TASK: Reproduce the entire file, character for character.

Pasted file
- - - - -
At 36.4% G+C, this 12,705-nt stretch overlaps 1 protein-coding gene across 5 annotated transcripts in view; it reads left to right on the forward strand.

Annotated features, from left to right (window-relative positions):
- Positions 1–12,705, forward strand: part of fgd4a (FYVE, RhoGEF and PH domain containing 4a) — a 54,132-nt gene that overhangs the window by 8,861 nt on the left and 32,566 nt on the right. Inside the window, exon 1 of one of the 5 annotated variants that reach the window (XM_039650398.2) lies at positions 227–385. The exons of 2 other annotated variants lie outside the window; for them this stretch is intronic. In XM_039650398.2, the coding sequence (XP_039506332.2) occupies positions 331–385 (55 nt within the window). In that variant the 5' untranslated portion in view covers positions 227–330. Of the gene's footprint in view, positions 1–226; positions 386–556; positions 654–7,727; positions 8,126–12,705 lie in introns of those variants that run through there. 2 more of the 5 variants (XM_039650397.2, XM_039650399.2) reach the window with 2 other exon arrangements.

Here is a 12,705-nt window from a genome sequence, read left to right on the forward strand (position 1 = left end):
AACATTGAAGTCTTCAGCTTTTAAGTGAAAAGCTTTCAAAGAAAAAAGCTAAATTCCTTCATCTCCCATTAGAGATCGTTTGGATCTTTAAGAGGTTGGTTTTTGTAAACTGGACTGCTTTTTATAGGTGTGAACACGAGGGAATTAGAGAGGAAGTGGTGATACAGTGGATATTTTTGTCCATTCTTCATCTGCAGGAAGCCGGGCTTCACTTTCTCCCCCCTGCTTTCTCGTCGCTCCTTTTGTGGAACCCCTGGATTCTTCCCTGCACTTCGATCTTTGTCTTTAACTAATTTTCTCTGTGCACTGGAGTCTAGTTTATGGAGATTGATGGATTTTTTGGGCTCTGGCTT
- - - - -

At 36.4% G+C, this 12,705-nt stretch overlaps 1 protein-coding gene across 5 annotated transcripts in view; it reads left to right on the forward strand.

Annotated features, from left to right (window-relative positions):
- Positions 1–12,705, forward strand: part of fgd4a (FYVE, RhoGEF and PH domain containing 4a) — a 54,132-nt gene that overhangs the window by 8,861 nt on the left and 32,566 nt on the right. Inside the window, exon 1 of one of the 5 annotated variants that reach the window (XM_039650398.2) lies at positions 227–385. The exons of 2 other annotated variants lie outside the window; for them this stretch is intronic. In XM_039650398.2, the coding sequence (XP_039506332.2) occupies positions 331–385 (55 nt within the window). In that variant the 5' untranslated portion in view covers positions 227–330. Of the gene's footprint in view, positions 1–226; positions 386–556; positions 654–7,727; positions 8,126–12,705 lie in introns of those variants that run through there. 2 more of the 5 variants (XM_039650397.2, XM_039650399.2) reach the window with 2 other exon arrangements.

Here is a 12,705-nt window from a genome sequence, read left to right on the forward strand (position 1 = left end):
AACATTGAAGTCTTCAGCTTTTAAGTGAAAAGCTTTCAAAGAAAAAAGCTAAATTCCTTCATCTCCCATTAGAGATCGTTTGGATCTTTAAGAGGTTGGTTTTTGTAAACTGGACTGCTTTTTATAGGTGTGAACACGAGGGAATTAGAGAGGAAGTGGTGATACAGTGGATATTTTTGTCCATTCTTCATCTGCAGGAAGCCGGGCTTCACTTTCTCCCCCCTGCTTTCTCGTCGCTCCTTTTGTGGAACCCCTGGATTCTTCCCTGCACTTCGATCTTTGTCTTTAACTAATTTTCTCTGTGCACTGGAGTCTAGTTTATGGAGATTGATGGATTTTTTGGGCTCTGGCTT